SHARM EL-SHEIKH, Egypt - President George W Bush launched the most ambitious US Middle East peace mission in two years on Tuesday and said a summit with Arab leaders had advanced the "road map" to peace.

"We have made progress on a broad agenda," he said after the summit hosted by Egypt's President Hosni Mubarak in the Red Sea resort of Sharm el-Sheikh. The US president won an Arab vow to try to choke funding to "terrorist groups", but he also urged Israeli action on Jewish settlements in the West Bank and Gaza.

"We are determined to keep moving forward," said Bush, who moves straight on to a landmark summit with the Israeli and Palestinian premiers on Wednesday in Aqaba, Jordan.


Ahead of that meeting, Israel freed around 100 prisoners in a goodwill gesture the Palestinians called cosmetic. Despite the positive moves, violence crackled in Gaza and the West Bank.

In an outdoor address, the sea behind him and Mubarak at his side, Bush hailed a pledge by five Arab leaders to crack down on violence and said if all sides met their obligations, progress could be made to Palestinian statehood and a secure Israel.

"Today I am pleased to stand with leaders of the Arab world who are committed to these principles," he said.

Bush met Mubarak before they both joined Saudi Crown Prince Abdullah, Jordan's King Abdullah, Bahrain's King Hamad and Palestinian Prime Minister Mahmoud Abbas, making his debut on the international stage.

Syria and Lebanon, two frontline Arab states that have yet to make peace with Israel, were absent.

Mubarak, reading a statement from Arab leaders, said Arabs welcomed the road map and Bush's commitment.

"We will use the full force of the law to stop funds getting to illegal organisations including terrorist groups," he said.

In a conciliatory gesture to his Arab hosts Bush said before the talks that Israel had to deal with Jewish settlements.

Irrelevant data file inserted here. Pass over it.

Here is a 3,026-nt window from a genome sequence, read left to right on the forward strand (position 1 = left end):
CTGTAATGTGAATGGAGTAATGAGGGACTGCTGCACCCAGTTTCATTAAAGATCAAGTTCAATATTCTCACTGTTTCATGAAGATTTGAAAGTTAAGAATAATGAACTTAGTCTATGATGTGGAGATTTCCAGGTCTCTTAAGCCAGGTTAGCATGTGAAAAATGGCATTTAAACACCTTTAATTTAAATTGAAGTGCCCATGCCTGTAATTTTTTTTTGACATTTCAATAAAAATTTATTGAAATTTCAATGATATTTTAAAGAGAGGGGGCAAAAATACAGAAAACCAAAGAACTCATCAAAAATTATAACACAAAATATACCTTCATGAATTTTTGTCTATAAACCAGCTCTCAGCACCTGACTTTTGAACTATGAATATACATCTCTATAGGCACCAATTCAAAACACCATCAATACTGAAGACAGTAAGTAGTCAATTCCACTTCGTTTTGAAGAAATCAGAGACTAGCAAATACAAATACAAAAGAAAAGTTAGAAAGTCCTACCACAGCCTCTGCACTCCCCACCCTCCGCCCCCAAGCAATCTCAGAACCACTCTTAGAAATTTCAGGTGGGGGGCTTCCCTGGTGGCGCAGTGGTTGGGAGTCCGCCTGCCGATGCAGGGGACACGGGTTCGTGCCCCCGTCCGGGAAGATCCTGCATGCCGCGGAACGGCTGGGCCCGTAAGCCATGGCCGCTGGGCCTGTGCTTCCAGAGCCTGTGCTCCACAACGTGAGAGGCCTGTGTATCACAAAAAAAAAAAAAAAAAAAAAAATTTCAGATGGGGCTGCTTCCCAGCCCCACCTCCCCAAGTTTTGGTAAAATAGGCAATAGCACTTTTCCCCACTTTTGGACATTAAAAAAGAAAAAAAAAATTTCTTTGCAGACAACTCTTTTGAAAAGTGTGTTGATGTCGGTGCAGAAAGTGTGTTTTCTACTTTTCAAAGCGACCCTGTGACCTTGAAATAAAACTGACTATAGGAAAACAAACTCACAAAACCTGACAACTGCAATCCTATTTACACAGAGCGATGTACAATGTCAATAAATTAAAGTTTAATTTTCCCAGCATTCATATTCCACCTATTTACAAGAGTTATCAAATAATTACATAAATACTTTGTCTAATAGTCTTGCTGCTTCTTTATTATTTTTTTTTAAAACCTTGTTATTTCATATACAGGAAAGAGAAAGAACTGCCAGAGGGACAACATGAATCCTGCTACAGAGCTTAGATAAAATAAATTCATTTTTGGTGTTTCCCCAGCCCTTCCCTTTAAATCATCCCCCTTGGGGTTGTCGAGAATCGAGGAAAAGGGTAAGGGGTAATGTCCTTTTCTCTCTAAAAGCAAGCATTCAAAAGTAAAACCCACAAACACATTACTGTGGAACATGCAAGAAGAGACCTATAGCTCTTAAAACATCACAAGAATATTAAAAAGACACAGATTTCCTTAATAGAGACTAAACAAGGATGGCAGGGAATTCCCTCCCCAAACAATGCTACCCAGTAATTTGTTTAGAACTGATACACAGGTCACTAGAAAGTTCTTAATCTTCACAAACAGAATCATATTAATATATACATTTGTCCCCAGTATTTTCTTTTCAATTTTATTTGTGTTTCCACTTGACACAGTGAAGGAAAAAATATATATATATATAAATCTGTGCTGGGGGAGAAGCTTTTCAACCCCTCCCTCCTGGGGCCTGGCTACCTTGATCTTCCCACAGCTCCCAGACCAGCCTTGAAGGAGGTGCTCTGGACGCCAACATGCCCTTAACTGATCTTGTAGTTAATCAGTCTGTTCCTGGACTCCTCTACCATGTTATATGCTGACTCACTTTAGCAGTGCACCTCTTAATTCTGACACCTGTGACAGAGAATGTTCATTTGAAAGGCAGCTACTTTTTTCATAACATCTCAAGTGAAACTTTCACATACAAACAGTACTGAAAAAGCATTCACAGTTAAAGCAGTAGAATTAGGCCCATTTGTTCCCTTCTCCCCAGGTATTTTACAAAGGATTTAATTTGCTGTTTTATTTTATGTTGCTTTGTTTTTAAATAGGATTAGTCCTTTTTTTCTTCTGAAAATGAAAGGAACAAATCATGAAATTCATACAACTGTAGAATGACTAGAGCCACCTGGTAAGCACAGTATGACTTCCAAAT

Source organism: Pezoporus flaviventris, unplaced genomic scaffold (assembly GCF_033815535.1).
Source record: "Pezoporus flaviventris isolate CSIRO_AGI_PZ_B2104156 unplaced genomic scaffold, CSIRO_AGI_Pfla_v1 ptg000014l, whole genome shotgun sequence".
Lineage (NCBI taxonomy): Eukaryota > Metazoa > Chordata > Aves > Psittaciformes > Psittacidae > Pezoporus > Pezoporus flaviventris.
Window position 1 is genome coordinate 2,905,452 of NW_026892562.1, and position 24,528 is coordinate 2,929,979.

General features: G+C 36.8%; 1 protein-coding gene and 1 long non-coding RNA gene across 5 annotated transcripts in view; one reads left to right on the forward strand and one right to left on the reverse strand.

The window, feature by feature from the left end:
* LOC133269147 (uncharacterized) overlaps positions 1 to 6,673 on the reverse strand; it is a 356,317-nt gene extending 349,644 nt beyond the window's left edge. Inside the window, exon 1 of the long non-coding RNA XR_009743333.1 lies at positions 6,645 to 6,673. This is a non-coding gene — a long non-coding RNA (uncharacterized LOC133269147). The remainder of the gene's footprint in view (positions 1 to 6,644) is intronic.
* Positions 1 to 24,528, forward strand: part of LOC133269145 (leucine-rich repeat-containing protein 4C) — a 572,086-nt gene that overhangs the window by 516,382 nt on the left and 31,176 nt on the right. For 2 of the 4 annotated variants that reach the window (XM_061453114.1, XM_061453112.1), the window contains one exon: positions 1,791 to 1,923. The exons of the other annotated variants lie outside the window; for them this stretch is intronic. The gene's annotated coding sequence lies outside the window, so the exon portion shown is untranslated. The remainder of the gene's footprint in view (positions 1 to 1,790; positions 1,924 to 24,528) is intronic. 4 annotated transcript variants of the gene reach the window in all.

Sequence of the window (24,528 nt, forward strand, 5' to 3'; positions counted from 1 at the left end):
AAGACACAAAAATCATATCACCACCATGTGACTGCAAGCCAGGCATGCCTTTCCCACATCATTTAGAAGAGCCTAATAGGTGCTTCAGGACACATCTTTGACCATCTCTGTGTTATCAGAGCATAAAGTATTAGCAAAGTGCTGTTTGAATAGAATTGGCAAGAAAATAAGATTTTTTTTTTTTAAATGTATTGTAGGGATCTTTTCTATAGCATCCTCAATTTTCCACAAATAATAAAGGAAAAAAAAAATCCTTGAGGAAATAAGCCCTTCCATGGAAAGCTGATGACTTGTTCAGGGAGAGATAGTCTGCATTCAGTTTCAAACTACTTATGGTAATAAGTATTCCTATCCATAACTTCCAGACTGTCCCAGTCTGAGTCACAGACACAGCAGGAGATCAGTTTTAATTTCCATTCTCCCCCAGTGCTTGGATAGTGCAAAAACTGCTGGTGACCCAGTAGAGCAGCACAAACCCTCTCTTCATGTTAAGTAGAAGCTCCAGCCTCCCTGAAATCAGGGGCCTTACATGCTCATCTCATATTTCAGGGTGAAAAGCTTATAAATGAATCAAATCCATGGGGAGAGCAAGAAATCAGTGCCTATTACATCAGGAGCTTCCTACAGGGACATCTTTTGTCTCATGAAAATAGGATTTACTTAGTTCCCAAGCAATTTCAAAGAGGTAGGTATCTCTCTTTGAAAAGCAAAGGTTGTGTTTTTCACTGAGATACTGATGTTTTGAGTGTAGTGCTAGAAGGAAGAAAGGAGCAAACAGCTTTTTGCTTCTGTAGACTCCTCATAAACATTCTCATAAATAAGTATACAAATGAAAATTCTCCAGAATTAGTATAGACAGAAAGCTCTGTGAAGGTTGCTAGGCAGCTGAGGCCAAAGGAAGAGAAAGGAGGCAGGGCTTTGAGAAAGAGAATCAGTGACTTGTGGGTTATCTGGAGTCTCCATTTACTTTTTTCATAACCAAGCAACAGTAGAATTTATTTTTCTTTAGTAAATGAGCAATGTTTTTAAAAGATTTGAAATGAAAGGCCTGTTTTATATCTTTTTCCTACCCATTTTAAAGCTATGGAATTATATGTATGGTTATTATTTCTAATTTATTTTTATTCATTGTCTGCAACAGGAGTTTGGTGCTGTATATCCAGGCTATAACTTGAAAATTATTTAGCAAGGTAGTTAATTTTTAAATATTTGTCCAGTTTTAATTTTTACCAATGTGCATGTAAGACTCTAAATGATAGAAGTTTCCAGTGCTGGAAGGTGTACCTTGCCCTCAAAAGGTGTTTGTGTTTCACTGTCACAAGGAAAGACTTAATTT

"Israel must make sure there is a continuous territory that the Palestinians can call home," he said.

Freezing settlement-building is central to the road map drafted by the United States, United Nations, European Union and Russia.

US hopes for progress have been buoyed by word Israeli Prime Minister Ariel Sharon is to announce plans to uproot some rogue Jewish settler outposts, though it is unclear how many.

The international community considers the settlements illegal, although Israel disputes this.

A Sharon aide said Bush's remarks were no surprise. "All this will be discussed at tomorrow's meeting," he said.

A senior Saudi official said after the summit in Egypt: "I hope that this laying of the groundwork for peace in the Middle East, as tough as the challenge is, will continue in Aqaba tomorrow. It is there where the action should really begin."

Bush, who meets Sharon and Abbas in Aqaba, wants support for the road map, the farthest-reaching peace plan of Bush's 2-1/2 years in office. It outlines reciprocal steps by Palestinians and Israelis leading to a Palestinian state by 2005.

Syria criticised the latest US initiative as a bid to end Palestinian resistance and accused Washington of turning a blind eye to Israeli "crimes".

Palestinian Foreign Minister Nabil Shaath said the summit was a success because it "deepens the commitment of President Bush and his engagement in this Palestinian-Israeli conflict".

Bush has refused to meet veteran Palestinian leader Yasser Arafat, still influential among Palestinians who see him as the father of their struggle but accused by Israel of wilfully failing to stop militant attacks against the Jewish state.

US Secretary of State Colin Powell warned Arafat against any attempt to be a "spoiler" in the peace process.

Abbas, outspoken against Palestinian violence, took office as the Palestinians' first prime minister in late April.

The high-level talks at the summit have raised hopes for ending 32 months of Israeli-Palestinian bloodshed, but doubts remain over each side's commitment to implementing the plan.

Among the prisoners freed by Israel was the longest-held Palestinian prisoner, Ahmad Jbarah, dubbed the "fridge bomber" for a 1975 attack in which explosives packed into an abandoned refrigerator killed 13 people on a Jerusalem sidewalk. He is now a white-haired 67-year-old.

Palestinian cabinet member Ziyad Abu Amr said the amnesty was cosmetic, adding: "We demand the release of all prisoners."

In a sign of the obstacles ahead, Israeli troops shot dead a Palestinian security man in the Gaza Strip.

However, Israel's readiness to begin removing West Bank outposts, coming on the heels of promises from Abbas to rein in militant violence, could help smooth the way for the Aqaba summit.

More than 200,000 Jews live in settlements scattered among the more than 3.5 million Palestinians of the West Bank and Gaza Strip, lands Israel has occupied since the 1967 Middle East war.